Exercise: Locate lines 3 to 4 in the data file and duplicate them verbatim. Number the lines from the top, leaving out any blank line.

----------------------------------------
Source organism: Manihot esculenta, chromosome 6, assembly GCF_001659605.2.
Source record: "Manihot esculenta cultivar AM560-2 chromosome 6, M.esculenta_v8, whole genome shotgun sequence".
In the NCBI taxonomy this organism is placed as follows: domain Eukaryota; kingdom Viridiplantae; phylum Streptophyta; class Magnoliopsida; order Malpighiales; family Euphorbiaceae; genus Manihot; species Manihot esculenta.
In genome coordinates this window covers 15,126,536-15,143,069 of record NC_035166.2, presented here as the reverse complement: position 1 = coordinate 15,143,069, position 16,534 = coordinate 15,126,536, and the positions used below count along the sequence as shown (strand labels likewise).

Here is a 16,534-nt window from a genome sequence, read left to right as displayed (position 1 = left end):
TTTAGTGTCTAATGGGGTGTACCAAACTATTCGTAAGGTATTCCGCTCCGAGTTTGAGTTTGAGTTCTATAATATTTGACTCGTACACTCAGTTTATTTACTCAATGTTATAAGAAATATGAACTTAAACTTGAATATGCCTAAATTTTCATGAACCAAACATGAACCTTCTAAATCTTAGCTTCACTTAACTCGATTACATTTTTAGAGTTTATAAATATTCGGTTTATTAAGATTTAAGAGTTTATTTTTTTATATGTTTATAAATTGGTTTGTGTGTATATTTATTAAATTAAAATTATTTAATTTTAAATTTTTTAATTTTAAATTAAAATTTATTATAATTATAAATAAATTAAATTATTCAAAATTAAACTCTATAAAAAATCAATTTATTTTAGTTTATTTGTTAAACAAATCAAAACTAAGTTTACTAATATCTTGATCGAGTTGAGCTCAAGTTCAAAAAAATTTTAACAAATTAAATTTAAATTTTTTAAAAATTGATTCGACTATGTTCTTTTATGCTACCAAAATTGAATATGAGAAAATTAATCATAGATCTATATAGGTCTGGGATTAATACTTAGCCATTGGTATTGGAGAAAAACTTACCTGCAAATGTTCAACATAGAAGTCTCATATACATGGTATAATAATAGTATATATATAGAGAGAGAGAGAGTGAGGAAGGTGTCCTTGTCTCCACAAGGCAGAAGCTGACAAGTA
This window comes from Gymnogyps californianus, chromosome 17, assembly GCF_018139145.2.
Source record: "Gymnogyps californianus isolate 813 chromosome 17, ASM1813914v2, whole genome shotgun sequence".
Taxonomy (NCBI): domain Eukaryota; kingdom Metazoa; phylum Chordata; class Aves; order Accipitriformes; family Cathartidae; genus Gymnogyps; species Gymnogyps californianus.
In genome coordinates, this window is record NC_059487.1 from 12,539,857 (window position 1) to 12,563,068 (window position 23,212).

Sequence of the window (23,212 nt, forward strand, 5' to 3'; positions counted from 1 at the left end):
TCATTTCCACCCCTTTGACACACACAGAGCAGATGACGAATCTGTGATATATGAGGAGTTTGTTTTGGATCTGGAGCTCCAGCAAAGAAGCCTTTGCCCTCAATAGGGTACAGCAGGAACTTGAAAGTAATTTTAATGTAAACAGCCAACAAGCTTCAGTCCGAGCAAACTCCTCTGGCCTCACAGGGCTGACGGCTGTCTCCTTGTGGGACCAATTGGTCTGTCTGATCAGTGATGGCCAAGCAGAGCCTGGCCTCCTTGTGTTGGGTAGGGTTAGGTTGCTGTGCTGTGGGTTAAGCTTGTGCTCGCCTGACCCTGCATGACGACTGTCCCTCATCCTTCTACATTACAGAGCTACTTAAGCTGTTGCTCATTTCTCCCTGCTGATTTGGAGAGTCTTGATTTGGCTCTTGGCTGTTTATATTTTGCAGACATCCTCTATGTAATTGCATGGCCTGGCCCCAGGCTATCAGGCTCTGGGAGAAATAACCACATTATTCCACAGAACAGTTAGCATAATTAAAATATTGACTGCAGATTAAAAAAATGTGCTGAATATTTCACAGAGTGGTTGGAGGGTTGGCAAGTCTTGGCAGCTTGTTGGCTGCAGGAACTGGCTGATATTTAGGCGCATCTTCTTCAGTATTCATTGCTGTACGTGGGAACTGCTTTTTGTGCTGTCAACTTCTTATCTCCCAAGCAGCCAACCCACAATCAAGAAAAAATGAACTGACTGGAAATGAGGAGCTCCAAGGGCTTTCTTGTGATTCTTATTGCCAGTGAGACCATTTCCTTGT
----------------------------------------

In the NCBI taxonomy this organism is placed as follows: domain Eukaryota; kingdom Viridiplantae; phylum Streptophyta; class Magnoliopsida; order Malpighiales; family Euphorbiaceae; genus Manihot; species Manihot esculenta.
In genome coordinates this window covers 15,126,536-15,143,069 of record NC_035166.2, presented here as the reverse complement: position 1 = coordinate 15,143,069, position 16,534 = coordinate 15,126,536, and the positions used below count along the sequence as shown (strand labels likewise).